BAGHDAD, Oct. 15 (Xinhuanet) -- Eight of Iraq's 18 provinces, including three Sunni Arab provinces, had a turnout of more than 66 percent in the landmark referendum on the draft constitution, an electoral official said on Saturday.
Hamdiya al-Husseini, member of the Independent Elections Commission of Iraq, gave the figure at a news conference after the close of polls, without giving the final turnout figures.
"In eight Iraqi provinces the turnout reached to more than 66 percent, including three Sunni provinces of Salahudin, Diyala and Ninevah in addition to the capital," al-Husseini told the reporters.
"Another eight provinces had the turnout between 33 and 66 percent. Most of the eight were in the Shiite south and the three Kurdish provinces in the north," she added.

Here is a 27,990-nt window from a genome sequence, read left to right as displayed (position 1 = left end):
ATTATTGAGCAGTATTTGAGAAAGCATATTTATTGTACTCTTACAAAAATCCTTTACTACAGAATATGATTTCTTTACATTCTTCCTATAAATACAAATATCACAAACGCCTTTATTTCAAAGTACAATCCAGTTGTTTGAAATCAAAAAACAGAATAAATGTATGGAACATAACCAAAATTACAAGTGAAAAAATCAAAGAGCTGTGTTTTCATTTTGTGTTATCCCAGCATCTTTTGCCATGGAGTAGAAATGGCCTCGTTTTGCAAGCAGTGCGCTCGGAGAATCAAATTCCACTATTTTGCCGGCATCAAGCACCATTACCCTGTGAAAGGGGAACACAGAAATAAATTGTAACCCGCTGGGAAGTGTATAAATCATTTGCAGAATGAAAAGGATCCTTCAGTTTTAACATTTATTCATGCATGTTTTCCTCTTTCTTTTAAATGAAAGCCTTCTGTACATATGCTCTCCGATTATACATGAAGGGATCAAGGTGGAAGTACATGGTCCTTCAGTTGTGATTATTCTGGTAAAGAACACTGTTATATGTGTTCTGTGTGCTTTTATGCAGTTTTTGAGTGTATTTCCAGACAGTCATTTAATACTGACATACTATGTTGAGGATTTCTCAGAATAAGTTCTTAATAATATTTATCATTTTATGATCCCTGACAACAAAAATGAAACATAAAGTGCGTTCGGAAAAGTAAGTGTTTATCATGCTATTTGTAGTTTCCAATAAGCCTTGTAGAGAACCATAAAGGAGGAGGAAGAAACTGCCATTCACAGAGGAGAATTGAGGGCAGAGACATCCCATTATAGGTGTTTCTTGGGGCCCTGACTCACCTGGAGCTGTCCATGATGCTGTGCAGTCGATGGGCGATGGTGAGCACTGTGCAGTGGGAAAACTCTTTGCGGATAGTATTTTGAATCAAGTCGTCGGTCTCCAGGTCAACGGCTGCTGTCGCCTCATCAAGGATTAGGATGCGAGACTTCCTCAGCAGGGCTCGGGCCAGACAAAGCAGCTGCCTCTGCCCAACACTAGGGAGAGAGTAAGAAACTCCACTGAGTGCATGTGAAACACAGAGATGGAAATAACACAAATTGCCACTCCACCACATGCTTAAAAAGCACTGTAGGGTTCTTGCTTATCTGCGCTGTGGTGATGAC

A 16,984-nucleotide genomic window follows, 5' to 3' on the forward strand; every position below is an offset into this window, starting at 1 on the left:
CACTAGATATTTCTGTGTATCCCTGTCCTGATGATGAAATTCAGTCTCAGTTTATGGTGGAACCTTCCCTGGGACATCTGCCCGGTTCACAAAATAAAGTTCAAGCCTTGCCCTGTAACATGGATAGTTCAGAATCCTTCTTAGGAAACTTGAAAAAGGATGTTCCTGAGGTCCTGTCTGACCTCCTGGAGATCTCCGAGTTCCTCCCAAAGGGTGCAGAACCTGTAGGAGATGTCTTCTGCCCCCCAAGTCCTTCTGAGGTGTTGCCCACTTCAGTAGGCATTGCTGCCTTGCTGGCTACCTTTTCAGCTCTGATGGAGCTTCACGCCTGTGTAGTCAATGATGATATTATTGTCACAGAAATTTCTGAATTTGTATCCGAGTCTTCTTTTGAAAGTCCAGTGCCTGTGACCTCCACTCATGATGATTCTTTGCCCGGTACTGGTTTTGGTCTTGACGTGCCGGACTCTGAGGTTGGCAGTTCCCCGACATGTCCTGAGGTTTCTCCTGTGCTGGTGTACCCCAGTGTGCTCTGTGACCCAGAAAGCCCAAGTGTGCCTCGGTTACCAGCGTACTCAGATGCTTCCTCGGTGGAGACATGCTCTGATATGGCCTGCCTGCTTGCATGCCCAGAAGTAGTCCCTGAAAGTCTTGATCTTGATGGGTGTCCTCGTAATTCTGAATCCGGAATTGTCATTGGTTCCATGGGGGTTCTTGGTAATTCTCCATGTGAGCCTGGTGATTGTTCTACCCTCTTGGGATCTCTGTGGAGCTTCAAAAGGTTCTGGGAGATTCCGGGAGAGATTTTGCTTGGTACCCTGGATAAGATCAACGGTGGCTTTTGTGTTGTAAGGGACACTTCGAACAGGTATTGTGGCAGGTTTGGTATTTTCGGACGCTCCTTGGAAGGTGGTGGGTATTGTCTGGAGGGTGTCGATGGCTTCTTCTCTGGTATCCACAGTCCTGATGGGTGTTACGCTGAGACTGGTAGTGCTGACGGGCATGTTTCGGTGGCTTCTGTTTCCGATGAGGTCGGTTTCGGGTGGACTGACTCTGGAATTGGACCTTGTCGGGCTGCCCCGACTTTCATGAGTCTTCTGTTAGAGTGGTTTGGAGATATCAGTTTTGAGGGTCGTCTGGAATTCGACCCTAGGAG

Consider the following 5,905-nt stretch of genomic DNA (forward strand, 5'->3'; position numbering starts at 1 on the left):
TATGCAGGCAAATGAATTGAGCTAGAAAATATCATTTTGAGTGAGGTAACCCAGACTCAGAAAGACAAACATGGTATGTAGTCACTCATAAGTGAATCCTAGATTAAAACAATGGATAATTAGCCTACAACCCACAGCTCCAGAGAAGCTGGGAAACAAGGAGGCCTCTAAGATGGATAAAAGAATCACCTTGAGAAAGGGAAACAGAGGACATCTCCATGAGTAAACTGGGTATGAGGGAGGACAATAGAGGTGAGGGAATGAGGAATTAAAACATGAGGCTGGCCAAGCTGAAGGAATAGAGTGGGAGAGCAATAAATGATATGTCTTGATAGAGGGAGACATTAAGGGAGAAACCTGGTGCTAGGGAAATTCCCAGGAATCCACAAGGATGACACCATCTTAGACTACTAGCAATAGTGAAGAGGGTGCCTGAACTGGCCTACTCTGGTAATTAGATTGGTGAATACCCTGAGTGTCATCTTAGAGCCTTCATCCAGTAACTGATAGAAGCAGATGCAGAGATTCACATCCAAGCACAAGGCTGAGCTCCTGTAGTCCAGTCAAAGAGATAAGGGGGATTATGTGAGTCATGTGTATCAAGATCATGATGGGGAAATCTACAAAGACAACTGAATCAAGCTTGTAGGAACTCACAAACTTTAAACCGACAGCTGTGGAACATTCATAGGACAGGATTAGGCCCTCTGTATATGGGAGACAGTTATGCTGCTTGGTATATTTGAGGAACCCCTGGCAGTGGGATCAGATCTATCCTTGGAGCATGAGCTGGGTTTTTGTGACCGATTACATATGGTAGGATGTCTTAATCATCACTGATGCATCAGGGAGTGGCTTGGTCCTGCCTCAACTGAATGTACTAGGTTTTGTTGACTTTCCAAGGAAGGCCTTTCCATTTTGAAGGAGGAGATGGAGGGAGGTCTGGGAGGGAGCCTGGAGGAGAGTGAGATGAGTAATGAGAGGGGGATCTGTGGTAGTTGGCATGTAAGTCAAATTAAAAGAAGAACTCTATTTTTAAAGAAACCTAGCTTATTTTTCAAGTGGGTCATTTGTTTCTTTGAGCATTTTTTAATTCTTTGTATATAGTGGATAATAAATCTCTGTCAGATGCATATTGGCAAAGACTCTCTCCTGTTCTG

She said that in the Shiite province of Qadissiyah south of Baghdad, the turnout rate was lower than 33 percent, while there was no information about the turnout in the Sunni Anbar province.
Al-Husseini also told the press conference that there were violations as some ballot boxes and papers were stolen, but "such things were expected and the commission compensated the stolen things."
She confirmed that ten of the commission personnel were kidnapped in Anbar province by "terrorists".
The commission would not be able to release partial results before two days and the final result of the referendum may be on Oct. 24, said Farid Ayar, another member of the elections commission.
Over 6,000 polling stations throughout Iraq opened to the voters out of the total population of 26 million when the country's landmark referendum on a draft constitution kicked off early Saturday, but the fate of the charter still remains unknown.
According to the timetable of Iraq's political process, new elections will be held by the end of this year to form a new parliament if the charter is approved in the referendum.
However, if two thirds of voters in any three of the 18 provinces say no in the referendum, the charter will be vetoed and the parliament then dissolved. Enditem